As time passes, armies of doctoral students will explore every nook and cranny of the 2008 meltdown. But if most governments’ policy responses to the crisis are any guide, it’s apparent that many lessons from the financial crisis are being ignored or escaping most policy-makers’ attention. Here are five of them.

Perhaps the most prominent unlearned lesson is the danger of moral hazard. The message conveyed to business by many governments’ reactions to the financial crisis is this: if you are big enough (or enjoy extensive connections with influential politicians) and behave irresponsibly, you may reasonably expect that governments will shield you from the consequences of your actions. What other message could businesses such as AIG, Citigroup, Royal Bank of Scotland, Lloyds, and Bank of America have possibly received from all the bailouts and virtual nationalizations?

A second unlearned lesson is that once you allow governments to increase their involvement in the economy to address a crisis, it is extremely difficult to wind that involvement back. Indeed, the exact opposite usually occurs.

Who today remembers the stimulus and bailout packages so heatedly debated in late-2008? They pale next to the fiscal excesses of governments in America and Britain throughout 2009. Recessions and subsequent government interventions create an atmosphere in which the hitherto implausible – such as trillion-dollar, 1900 pages-long healthcare legislation in an era of record deficits – becomes thinkable. Likewise the Bush Administration’s bailout of Chrysler and GM morphed into the Obama Administration’s virtual appropriation of the same two companies. (more…)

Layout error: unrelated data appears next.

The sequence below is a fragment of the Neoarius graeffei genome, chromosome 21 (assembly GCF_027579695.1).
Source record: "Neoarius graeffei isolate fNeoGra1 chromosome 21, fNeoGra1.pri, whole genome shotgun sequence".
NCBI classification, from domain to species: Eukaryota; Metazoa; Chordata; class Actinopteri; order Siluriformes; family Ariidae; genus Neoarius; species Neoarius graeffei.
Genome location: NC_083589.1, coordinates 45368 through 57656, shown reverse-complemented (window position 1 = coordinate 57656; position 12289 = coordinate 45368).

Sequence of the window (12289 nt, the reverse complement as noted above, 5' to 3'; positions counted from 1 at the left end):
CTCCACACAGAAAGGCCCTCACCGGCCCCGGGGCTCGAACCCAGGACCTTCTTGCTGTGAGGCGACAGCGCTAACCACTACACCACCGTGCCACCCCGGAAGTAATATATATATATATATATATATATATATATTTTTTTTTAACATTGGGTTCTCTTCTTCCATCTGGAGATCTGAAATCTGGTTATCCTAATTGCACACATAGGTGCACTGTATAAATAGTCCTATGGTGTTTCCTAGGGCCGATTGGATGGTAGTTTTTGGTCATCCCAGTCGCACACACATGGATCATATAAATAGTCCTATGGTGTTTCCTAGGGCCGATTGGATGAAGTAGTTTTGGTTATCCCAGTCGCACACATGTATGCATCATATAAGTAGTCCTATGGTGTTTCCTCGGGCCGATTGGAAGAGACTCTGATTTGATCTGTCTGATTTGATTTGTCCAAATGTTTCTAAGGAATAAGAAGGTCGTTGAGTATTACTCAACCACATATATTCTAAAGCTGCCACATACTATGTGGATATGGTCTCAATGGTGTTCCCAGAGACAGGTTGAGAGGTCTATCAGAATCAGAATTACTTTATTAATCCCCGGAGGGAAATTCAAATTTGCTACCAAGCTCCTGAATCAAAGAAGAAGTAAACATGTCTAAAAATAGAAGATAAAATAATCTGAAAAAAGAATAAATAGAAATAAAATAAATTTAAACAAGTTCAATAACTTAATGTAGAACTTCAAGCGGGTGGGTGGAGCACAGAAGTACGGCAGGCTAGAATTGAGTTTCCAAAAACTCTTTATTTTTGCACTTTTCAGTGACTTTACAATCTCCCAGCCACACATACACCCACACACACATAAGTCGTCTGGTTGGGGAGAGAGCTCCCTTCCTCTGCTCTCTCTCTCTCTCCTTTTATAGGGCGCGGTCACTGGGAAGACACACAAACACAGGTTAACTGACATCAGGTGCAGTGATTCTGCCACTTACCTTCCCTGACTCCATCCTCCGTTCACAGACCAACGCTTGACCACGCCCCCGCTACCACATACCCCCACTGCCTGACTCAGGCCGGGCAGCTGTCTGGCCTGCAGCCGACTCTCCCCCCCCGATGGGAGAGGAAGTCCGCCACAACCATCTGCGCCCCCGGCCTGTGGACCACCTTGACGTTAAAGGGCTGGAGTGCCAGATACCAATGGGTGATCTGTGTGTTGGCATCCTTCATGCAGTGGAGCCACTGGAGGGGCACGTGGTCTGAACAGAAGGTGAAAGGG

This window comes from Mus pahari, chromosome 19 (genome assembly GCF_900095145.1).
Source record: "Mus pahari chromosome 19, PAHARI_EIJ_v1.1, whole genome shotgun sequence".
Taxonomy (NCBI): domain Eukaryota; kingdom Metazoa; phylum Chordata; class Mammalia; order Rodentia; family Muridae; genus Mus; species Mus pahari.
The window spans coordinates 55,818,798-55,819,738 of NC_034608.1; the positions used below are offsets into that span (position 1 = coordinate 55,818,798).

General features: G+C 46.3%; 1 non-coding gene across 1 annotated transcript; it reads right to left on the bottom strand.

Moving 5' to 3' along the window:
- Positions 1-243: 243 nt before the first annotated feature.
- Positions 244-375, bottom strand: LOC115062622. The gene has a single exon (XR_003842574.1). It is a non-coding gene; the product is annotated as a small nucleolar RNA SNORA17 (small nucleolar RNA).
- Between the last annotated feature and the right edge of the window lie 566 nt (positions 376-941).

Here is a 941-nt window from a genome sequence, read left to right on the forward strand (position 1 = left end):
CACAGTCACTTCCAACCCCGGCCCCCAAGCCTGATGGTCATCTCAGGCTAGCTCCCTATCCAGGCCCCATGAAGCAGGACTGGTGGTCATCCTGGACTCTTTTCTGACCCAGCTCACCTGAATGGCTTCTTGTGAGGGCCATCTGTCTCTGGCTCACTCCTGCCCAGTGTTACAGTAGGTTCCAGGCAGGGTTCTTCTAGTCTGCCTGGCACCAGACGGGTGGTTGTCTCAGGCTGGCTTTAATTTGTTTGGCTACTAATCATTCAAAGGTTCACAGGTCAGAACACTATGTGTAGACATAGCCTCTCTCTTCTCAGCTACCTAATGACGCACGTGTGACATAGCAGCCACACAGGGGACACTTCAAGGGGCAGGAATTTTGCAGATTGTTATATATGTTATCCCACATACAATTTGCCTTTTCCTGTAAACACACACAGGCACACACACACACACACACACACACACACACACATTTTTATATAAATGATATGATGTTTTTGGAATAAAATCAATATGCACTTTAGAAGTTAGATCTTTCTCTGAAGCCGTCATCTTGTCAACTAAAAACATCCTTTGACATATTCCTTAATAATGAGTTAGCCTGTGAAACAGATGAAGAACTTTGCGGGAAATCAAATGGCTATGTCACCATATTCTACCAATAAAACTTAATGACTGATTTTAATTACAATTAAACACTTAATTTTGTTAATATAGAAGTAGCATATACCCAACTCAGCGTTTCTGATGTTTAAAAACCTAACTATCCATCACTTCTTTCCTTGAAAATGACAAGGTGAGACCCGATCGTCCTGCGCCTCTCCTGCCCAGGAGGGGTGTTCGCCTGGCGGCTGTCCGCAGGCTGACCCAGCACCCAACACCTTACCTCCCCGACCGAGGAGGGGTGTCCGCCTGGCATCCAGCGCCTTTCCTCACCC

How do we restore confidence in free markets? Formulate a robust explanation of their moral value. Read Economic Liberalism and its Discontents on Public Discourse.

In his recent book The Creation and Destruction of Value, Princeton University’s Harold James observes that the 2008 financial crisis resulted in more than the devastation of economic value. It also facilitated a collapse of values in the sense of people’s faith in particular ideas, institutions, and practices. Among these, few would question that economic Liberalism’s credibility was significantly undermined.

As time passes, more people may recognize that the financial crisis owed much to factors that had little to do with markets as such. As several scholars illustrated in the 2009 monograph Verdict on the Crash, the causes included regulations that encouraged irresponsible behavior by banks, imprudent central bank policies, not to mention outright collusion between politicians and government-sponsored enterprises such as Fannie Mae and Freddie Mac.

Unfortunately for promoters of free markets, knowledge of these facts will take time to counter the widespread perception that economic liberalism—manifested in financial liberalization, privatization, deregulation, and increased competition—contributed significantly to the 2008 crisis.

In the meantime, those committed to economic liberalism have a chance to rethink and reformulate the case for markets. Certainly the efficiency arguments for economic freedom will be revisited, refined, and rearticulated. But it’s also an opportunity for economic liberals to reexamine what is often a weakness in their position—the principled case for markets.

This weekend’s Grand Rapids Press featured a story about the release of the NIV Stewardship Study Bible. Ann Byle writes,

Three Grand Rapids-based organizations and numerous local residents joined forces recently to create a study Bible that focuses on stewardship.

The Acton Institute, the Stewardship Council and Zondervan brought the NIV Stewardship Study Bible into print after more than five years of work that began with Brett Elder, the council’s executive director.

Elder traveled the world speaking on generosity. He said people were receptive to his message, but pastors and church leaders asked him for resources to equip their congregations.

“The only resource that transcends culture is Scripture,” said Elder, who began searching for a Bible to fill that need.

Check out the whole story here. And visit the NIV Stewardship Study Bible website to enter the Stewardship 1000 challenge.